Posted by Brigham and Women's Hospital June 18, 2013
The copious consumption of sugary drinks already has been linked to an increased risk of developing type 2 diabetes, obesity, and heart disease. And now, new research from Brigham and Women’s Hospital suggests that consuming sugar-sweetened beverages, even at modest levels, could put folks at greater risk for developing yet another health issue, a quite painful one – kidney stones.
“Our study found that the relation between fluid intake and kidney stones may be dependent on the type of beverage consumed,” explains Gary Curhan, MD, ScD, a physician in the Channing Division of Network Medicine at BWH and senior author of this study. “We found that higher consumption of sugar-sweetened drinks was associated with a higher incidence of kidney stones.”
After analyzing the data of nearly 200,000 participants from three large-scale studies – the Health Professionals Follow-Up Study, the Nurses’ Health Study I, and Nurses’ Health Study II – researchers found that people who consumed one or more sugar-sweetened cola servings per day had a 23 percent higher risk of developing kidney stones than those who consumed less than one serving per week. Similarly, drinking other types of sugar-sweetened beverages, such as fruit punch, were found to carry just as great a risk as soda for developing kidney stones. On the other hand, there also was strong evidence that some beverages, such as coffee, tea and orange juice, were associated with a lower risk of stone formation.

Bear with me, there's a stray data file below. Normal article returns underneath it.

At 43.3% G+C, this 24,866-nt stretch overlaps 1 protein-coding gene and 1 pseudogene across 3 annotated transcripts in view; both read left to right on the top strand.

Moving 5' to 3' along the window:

And choosing the right beverage could be particularly significant for patients who already have been treated for kidney stones, as these people are often advised to drink more fluids as a way to prevent future stone formation.
As Pietro Manuel Ferraro, MD, a physician at the Catholic University of the Sacred Heart of Rome and corresponding author of this study, explains: “Although higher total fluid intake reduces the risk of stone formation, this information about individual beverages may be useful for general practitioners seeking to implement strategies to reduce stone formation in their patients.”
The full study was published in the May 15, 2013 online edition of the Clinical Journal of the American Society of Nephrology.
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